1.3. Professional Development

Fresh from university (or parent’s basement, yuk yuk) you may have yet to work on a large team project as is common in industry. Here are a number of the differences compared to familiar school and hobby projects (courtesy Eddie Burris at UMKC ):

Programming-in-the-Small Programming-in-the-Large
Individual working alone Team working together
Small simple program
(<1k lines)
Large, complex system
(>10k lines)
Stable well-defined requirements Changing, ill-defined requirements
Few users Many users, conflicting needs
Stable external environment Dynamic external environment
May use a single familiar tech Heterogeneous technology
Can rewrite if needed Asset to be leveraged for a decade+
Meets an immediate need Able to grow over time and adapt
Runs in isolation Interoperates with other systems
Code written from scratch
w/full control
Mix of COTS  and
custom components
Functional reqs are the primary
concern
Non-functional reqs
(quality; performance) also

Further differences are explored in the next section.

1.4. Five+ Worlds

Something important is almost never mentioned in all the literature about programming and software development, and as a result we sometimes misunderstand each other.
— Joel Spolsky, Blogger/co-founder StackExchange 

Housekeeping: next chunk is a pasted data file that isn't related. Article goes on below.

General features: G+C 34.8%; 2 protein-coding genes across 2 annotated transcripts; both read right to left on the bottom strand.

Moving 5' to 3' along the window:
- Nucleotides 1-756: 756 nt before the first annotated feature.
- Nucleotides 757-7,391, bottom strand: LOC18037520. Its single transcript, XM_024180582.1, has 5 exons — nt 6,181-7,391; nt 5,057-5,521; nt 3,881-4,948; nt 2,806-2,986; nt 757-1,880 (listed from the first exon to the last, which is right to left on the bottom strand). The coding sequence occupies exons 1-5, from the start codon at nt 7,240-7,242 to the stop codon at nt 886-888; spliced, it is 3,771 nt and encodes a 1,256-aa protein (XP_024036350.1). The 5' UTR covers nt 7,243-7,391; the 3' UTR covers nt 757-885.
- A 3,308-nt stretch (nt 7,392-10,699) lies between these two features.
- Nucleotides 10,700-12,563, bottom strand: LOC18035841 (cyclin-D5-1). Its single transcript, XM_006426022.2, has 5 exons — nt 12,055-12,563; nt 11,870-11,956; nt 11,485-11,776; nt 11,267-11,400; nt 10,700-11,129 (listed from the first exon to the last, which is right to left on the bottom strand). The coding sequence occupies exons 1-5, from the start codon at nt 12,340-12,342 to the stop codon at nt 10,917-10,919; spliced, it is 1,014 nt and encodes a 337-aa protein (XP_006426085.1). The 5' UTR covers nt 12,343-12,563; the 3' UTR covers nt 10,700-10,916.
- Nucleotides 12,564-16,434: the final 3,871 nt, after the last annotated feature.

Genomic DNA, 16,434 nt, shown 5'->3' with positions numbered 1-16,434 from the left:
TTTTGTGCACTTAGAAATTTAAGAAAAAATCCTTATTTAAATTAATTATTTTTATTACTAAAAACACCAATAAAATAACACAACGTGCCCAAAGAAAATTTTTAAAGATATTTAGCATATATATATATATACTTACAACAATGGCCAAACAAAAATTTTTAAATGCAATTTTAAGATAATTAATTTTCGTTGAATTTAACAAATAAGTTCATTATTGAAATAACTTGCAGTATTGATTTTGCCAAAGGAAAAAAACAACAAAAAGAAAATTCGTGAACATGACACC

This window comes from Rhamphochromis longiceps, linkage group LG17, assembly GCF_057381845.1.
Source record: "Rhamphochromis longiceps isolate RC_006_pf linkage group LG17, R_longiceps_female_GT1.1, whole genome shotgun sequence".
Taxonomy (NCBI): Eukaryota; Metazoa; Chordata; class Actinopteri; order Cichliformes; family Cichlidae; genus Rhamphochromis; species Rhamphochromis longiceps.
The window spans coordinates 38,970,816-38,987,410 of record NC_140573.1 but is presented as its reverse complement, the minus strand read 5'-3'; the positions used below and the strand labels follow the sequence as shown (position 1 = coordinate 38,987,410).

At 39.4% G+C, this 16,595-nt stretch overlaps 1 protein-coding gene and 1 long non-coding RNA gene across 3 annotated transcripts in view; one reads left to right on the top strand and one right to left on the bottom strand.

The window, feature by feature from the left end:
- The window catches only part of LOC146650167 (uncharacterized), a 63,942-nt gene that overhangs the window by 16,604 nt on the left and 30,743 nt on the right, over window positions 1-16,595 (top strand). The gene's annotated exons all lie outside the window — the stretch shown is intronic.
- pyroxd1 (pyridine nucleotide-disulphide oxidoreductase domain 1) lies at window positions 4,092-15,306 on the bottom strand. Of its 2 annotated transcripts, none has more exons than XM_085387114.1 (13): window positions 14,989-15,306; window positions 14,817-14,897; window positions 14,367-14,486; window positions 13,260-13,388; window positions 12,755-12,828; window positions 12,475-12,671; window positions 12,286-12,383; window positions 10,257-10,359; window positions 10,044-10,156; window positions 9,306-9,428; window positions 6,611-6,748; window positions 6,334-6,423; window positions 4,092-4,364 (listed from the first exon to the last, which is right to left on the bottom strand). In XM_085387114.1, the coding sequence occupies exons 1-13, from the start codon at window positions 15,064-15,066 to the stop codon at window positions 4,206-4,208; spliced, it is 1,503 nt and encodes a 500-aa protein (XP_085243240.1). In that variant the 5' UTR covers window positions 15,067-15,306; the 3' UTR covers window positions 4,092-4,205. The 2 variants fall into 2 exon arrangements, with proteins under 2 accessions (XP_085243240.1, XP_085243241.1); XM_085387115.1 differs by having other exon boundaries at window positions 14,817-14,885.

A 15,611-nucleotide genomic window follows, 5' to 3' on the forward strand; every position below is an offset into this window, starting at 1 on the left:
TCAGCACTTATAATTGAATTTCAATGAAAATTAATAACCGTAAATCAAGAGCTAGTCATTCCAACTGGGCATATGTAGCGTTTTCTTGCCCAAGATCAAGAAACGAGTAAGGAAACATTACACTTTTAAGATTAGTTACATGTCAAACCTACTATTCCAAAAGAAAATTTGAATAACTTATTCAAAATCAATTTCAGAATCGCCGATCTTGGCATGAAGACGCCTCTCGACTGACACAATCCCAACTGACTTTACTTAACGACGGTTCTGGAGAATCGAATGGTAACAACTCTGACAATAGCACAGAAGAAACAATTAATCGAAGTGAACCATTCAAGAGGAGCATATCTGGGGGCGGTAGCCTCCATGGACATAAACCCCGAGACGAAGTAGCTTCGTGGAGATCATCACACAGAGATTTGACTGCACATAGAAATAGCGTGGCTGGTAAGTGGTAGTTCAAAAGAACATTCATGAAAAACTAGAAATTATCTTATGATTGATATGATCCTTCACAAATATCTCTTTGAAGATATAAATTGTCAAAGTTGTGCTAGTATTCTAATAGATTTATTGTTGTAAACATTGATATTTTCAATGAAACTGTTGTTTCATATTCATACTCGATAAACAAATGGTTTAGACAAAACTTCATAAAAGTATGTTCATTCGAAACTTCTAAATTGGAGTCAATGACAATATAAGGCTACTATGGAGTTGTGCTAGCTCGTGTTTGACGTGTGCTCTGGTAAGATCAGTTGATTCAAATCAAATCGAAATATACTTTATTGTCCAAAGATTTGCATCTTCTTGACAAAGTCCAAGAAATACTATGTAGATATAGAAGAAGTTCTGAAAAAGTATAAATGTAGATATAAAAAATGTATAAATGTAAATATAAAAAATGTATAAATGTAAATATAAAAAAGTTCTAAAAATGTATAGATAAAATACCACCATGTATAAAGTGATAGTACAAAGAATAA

_images/multiverse.jpg

Fig. 1.2 The DC Multiverse 

As mentioned in the previous chapter, Choose Your Adventure, “context is everything” when choosing methodology and strategy for a software project. Indeed, sometimes the good advice you’ll receive (including in this book) may not apply to your situation. Why is that?

Joel Spolsky described the problem in his essay, the “Five Worlds”  of software development. There are at least five. What are they?

External Software:

Describes software which is meant to be used by others—as many as possible.

  • Must be robust and “resilient to variation.”
  • Usability a priority

Subcategories:

  • Shrinkwrap, at retail or downloadable.
  • Commercial web-based software
  • Open Source, partially fits here.
Internal Software:

Must work in one situation at one company.

  • Easier to develop.
  • Few customers to distribute cost:
    • Large investment doesn’t make sense.
    • Speed of development a priority
    • Usability a low priority
    • Captive audience (aka, deal with it)
  • “Sadly lots of internal software sucks pretty badly.” (Yup)

Subcategories:

  • Consultingware, requires customization at high cost.
Embedded Software:
  • Electronics
  • Rarely if ever updated
  • High quality requirements (no second chances)
  • Speed more important than elegance
  • Usability is often lacking due to harsh restrictions.
Games:
  • Hit oriented, like movies
  • Only one major version
  • Killer deadlines trump maintainability.
Throwaway:

The “one-offs” to get you from Point A to Point B.

  • No investment in quality or elegance.

Know Your World

Whenever you read one of those books about programming methodologies written by a full time software development guru/consultant, you can rest assured that they are talking about internal, corporate software development. Not shrinkwrapped software, not embedded software, and certainly not games. Why? Because corporations are the people who hire these gurus.